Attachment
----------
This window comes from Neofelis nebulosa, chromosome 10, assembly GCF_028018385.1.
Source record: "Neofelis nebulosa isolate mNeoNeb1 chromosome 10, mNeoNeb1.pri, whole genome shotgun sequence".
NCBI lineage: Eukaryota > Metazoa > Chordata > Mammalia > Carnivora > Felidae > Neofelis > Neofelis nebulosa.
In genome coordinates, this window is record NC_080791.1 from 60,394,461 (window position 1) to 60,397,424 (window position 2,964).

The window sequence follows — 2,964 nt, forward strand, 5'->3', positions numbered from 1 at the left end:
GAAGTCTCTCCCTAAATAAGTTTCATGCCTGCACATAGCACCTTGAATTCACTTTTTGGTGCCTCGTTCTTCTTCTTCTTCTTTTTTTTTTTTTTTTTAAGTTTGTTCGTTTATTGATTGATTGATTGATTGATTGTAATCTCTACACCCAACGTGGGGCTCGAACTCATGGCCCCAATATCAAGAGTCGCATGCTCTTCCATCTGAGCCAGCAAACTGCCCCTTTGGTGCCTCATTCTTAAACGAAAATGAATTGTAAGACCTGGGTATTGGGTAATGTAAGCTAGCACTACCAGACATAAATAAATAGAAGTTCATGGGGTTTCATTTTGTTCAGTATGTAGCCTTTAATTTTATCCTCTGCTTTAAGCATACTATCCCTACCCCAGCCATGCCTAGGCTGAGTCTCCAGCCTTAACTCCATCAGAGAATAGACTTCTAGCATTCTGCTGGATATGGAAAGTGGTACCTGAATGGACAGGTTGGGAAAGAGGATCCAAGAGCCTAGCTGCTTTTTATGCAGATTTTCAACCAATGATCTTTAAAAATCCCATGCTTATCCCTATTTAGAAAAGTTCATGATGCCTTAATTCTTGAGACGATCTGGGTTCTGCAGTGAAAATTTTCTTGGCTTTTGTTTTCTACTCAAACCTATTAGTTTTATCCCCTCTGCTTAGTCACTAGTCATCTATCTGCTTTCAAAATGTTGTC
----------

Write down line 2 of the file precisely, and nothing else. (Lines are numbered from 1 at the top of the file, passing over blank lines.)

Source record: "Neofelis nebulosa isolate mNeoNeb1 chromosome 10, mNeoNeb1.pri, whole genome shotgun sequence".